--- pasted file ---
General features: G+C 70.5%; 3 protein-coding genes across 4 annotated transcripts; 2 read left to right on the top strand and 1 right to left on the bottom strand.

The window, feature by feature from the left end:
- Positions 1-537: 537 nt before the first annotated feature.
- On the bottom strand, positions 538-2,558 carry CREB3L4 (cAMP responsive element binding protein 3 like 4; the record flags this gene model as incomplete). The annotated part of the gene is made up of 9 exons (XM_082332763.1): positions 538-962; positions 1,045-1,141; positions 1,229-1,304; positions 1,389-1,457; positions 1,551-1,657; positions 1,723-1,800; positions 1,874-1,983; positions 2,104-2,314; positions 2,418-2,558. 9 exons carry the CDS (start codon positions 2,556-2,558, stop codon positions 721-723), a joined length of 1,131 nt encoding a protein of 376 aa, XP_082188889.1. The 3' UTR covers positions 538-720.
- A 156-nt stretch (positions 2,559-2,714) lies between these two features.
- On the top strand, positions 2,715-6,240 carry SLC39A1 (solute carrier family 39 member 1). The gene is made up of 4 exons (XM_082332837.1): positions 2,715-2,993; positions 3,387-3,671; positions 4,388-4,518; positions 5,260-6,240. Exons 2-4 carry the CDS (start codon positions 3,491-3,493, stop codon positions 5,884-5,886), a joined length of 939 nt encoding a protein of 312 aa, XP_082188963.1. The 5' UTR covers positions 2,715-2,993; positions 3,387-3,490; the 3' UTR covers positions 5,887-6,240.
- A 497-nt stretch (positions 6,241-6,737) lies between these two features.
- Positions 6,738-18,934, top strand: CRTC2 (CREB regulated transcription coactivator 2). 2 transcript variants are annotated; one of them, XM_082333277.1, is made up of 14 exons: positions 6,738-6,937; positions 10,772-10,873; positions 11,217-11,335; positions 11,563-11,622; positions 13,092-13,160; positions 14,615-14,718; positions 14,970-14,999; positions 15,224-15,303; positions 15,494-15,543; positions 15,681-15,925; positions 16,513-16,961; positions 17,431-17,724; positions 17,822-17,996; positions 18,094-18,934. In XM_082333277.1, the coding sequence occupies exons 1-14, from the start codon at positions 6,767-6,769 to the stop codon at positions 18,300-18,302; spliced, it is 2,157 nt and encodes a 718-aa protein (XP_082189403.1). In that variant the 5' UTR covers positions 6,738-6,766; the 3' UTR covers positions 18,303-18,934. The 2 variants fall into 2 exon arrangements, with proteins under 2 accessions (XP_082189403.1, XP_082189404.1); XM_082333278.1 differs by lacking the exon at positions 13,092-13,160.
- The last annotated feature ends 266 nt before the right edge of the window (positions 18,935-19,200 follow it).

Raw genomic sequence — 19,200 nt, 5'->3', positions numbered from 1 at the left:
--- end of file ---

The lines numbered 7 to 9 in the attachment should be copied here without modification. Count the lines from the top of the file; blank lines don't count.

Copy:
- A 497-nt stretch (positions 6,241-6,737) lies between these two features.
- Positions 6,738-18,934, top strand: CRTC2 (CREB regulated transcription coactivator 2). 2 transcript variants are annotated; one of them, XM_082333277.1, is made up of 14 exons: positions 6,738-6,937; positions 10,772-10,873; positions 11,217-11,335; positions 11,563-11,622; positions 13,092-13,160; positions 14,615-14,718; positions 14,970-14,999; positions 15,224-15,303; positions 15,494-15,543; positions 15,681-15,925; positions 16,513-16,961; positions 17,431-17,724; positions 17,822-17,996; positions 18,094-18,934. In XM_082333277.1, the coding sequence occupies exons 1-14, from the start codon at positions 6,767-6,769 to the stop codon at positions 18,300-18,302; spliced, it is 2,157 nt and encodes a 718-aa protein (XP_082189403.1). In that variant the 5' UTR covers positions 6,738-6,766; the 3' UTR covers positions 18,303-18,934. The 2 variants fall into 2 exon arrangements, with proteins under 2 accessions (XP_082189403.1, XP_082189404.1); XM_082333278.1 differs by lacking the exon at positions 13,092-13,160.
- The last annotated feature ends 266 nt before the right edge of the window (positions 18,935-19,200 follow it).